Hoffer said once the legal and jurisdictional questions are answered, it is likely that rural Grand Forks residents could be part of a buyout program, adding that the issue may be cleared up within a week.

"We want to make sure when we're doing this process that we're doing it right," Hoffer said.

Further dismay

Klava and some of her neighbors became particularly dismayed when they learned last week that Traill County invited people who might qualify for federal flood buyouts to informational meetings. Traill County is partnering in the program with the Red River Regional Council, based in Grafton, N.D.

Grand Forks County Emergency Manager Jim Campbell said the county has not formally applied for the federal buyout program this year. An application process has not opened yet.

Under the HMPG program, the federal government provides 75 percent, while the state pays 10 percent. The local government is supposed to contribute or provide the remaining 15 percent.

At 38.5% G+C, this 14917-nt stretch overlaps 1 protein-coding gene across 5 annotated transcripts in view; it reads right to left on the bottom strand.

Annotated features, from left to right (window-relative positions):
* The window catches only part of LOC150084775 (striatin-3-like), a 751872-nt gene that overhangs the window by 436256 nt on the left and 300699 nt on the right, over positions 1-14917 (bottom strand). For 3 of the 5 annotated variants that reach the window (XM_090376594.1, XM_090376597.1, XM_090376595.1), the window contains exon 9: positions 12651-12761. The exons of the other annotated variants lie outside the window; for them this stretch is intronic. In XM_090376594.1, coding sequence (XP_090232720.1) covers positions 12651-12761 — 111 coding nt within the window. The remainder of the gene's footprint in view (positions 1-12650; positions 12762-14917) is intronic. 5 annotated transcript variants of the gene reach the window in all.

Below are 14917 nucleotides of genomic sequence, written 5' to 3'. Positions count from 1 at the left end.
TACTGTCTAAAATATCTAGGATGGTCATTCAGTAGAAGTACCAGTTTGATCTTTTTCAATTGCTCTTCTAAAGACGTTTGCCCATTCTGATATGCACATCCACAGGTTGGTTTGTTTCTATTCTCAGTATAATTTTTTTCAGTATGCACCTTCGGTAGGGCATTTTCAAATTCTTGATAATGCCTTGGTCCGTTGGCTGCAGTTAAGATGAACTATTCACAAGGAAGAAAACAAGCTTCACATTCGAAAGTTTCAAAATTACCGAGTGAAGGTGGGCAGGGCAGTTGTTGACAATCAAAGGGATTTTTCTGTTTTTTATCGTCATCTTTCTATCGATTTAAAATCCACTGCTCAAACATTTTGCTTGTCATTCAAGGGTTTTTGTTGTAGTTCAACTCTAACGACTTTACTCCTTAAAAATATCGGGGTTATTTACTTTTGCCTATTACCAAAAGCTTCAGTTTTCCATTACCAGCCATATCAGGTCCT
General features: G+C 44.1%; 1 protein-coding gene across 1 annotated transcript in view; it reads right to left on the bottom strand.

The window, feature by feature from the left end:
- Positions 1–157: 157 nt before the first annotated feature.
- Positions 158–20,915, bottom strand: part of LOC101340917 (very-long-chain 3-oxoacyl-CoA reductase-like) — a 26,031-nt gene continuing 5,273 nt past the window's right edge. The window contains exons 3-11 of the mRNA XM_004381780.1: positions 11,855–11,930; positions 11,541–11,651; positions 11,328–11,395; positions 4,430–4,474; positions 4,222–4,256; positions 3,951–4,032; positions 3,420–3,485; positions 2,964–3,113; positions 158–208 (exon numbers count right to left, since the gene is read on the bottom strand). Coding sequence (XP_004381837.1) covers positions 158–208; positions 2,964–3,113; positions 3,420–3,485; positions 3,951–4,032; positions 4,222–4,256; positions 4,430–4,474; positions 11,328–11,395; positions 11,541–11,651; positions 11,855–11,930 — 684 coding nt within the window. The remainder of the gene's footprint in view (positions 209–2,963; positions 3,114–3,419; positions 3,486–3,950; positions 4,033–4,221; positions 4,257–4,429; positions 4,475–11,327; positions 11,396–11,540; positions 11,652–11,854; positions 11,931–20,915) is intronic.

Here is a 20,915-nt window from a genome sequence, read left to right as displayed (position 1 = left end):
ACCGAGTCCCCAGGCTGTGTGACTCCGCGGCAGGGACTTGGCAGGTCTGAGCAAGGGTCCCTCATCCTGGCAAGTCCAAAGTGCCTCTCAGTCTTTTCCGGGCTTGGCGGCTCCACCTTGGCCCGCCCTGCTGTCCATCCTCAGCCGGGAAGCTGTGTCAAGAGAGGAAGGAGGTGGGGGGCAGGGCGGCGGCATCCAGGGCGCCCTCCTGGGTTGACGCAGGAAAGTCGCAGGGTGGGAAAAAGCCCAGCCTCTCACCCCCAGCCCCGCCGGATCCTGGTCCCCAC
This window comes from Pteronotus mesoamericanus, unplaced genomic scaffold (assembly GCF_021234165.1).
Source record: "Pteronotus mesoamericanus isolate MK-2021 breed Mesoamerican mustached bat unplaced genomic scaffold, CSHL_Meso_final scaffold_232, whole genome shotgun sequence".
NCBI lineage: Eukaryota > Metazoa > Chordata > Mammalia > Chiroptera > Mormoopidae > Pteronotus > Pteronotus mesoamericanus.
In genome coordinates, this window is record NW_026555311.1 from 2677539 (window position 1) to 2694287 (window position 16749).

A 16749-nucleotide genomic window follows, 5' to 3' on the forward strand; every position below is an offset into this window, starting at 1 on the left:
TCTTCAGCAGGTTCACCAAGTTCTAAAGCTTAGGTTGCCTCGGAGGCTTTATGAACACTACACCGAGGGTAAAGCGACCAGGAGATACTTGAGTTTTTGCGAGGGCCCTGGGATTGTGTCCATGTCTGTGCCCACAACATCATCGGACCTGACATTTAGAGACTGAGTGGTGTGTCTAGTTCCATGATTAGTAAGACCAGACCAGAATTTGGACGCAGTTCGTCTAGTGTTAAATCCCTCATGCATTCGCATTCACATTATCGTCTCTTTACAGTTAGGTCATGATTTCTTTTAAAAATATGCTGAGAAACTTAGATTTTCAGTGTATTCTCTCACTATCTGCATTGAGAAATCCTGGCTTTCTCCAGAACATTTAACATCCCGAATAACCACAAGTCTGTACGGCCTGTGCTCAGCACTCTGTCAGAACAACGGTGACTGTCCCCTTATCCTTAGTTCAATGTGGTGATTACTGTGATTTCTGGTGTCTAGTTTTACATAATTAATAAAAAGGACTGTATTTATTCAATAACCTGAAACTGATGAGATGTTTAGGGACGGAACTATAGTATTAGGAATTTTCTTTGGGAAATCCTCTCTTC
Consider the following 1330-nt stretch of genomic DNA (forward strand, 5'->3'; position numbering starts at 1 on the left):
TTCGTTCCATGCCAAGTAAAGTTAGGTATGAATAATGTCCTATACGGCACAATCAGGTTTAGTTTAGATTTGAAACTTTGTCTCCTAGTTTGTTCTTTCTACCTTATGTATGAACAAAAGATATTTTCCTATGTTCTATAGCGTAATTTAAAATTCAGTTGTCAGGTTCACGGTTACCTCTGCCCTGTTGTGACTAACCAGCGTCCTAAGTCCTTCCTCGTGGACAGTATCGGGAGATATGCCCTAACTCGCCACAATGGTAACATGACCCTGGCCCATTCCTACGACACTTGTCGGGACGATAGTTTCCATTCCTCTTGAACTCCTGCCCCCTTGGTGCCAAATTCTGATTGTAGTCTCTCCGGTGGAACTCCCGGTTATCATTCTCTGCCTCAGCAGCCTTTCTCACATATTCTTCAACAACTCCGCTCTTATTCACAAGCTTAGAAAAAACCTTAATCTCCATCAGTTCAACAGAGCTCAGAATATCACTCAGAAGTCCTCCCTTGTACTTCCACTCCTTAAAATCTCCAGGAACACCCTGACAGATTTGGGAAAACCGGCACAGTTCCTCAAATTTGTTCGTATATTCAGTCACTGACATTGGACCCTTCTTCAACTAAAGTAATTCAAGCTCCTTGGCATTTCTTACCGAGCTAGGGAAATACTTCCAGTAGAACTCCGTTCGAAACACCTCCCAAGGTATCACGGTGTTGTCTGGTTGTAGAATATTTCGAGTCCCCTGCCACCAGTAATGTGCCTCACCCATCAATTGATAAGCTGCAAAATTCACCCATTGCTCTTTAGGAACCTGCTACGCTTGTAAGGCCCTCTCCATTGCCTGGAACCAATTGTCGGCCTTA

The Red River Regional Council already has offered to administer the program.


"If they'd consider allowing townships to apply, I'd be happy to administer the grants," said Janet Dvorak, flood mitigation coordinator for the council. "They don't have the funding or administrative expertise."

Campbell said that as soon as he gets an answer from the state and federal offices that people living in locally zoned townships qualify for the federal program through the county, he will schedule a public meeting to talk about the process.


To be eligible, flood damage has to be at least 50 percent of the property's value.

Klava said that wouldn't be any problem for the home at their riverside farmstead.

If FEMA would approve an application this year in Grand Forks County, the homes identified likely would be demolished by the end of 2010, according to Dvorak.

In the past, it sometimes has taken more than a year to finish the buyout process. But FEMA has changed its rules, allowing just 90 days to dispose of a property once the buyout is approved.

For the Klavas, the sooner the better.


"We can't spend any money to repair or replace anything now. If we get a buyout, we could be wasting our money," she said. "Buyouts take a long time, but if we knew a buyout was coming, we could deal with it."